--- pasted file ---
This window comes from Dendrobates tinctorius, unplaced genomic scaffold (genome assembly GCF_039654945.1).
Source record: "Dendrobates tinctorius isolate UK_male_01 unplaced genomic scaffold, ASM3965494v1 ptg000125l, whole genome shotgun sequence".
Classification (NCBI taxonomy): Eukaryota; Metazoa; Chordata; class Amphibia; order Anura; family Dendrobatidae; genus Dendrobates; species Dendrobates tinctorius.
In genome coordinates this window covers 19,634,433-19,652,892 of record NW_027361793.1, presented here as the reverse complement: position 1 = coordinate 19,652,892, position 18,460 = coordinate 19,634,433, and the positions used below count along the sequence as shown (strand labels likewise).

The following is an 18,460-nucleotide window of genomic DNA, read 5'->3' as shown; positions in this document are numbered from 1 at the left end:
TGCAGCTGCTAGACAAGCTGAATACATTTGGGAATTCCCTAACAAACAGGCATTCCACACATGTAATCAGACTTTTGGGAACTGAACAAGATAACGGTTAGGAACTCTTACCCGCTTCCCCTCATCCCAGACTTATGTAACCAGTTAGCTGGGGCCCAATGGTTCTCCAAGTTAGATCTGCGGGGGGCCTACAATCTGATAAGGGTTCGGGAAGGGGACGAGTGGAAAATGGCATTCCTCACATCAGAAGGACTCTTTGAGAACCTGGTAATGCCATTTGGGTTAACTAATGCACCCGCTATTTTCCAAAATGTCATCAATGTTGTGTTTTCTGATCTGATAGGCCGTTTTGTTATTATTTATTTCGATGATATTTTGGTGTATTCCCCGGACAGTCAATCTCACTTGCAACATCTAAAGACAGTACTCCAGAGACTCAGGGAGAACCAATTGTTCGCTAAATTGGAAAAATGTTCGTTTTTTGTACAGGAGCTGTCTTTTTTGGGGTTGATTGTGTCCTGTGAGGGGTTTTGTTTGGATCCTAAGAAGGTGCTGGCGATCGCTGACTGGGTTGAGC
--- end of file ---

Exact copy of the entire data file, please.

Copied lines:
This window comes from Dendrobates tinctorius, unplaced genomic scaffold (genome assembly GCF_039654945.1).
Source record: "Dendrobates tinctorius isolate UK_male_01 unplaced genomic scaffold, ASM3965494v1 ptg000125l, whole genome shotgun sequence".
Classification (NCBI taxonomy): Eukaryota; Metazoa; Chordata; class Amphibia; order Anura; family Dendrobatidae; genus Dendrobates; species Dendrobates tinctorius.
In genome coordinates this window covers 19,634,433-19,652,892 of record NW_027361793.1, presented here as the reverse complement: position 1 = coordinate 19,652,892, position 18,460 = coordinate 19,634,433, and the positions used below count along the sequence as shown (strand labels likewise).

The following is an 18,460-nucleotide window of genomic DNA, read 5'->3' as shown; positions in this document are numbered from 1 at the left end:
TGCAGCTGCTAGACAAGCTGAATACATTTGGGAATTCCCTAACAAACAGGCATTCCACACATGTAATCAGACTTTTGGGAACTGAACAAGATAACGGTTAGGAACTCTTACCCGCTTCCCCTCATCCCAGACTTATGTAACCAGTTAGCTGGGGCCCAATGGTTCTCCAAGTTAGATCTGCGGGGGGCCTACAATCTGATAAGGGTTCGGGAAGGGGACGAGTGGAAAATGGCATTCCTCACATCAGAAGGACTCTTTGAGAACCTGGTAATGCCATTTGGGTTAACTAATGCACCCGCTATTTTCCAAAATGTCATCAATGTTGTGTTTTCTGATCTGATAGGCCGTTTTGTTATTATTTATTTCGATGATATTTTGGTGTATTCCCCGGACAGTCAATCTCACTTGCAACATCTAAAGACAGTACTCCAGAGACTCAGGGAGAACCAATTGTTCGCTAAATTGGAAAAATGTTCGTTTTTTGTACAGGAGCTGTCTTTTTTGGGGTTGATTGTGTCCTGTGAGGGGTTTTGTTTGGATCCTAAGAAGGTGCTGGCGATCGCTGACTGGGTTGAGC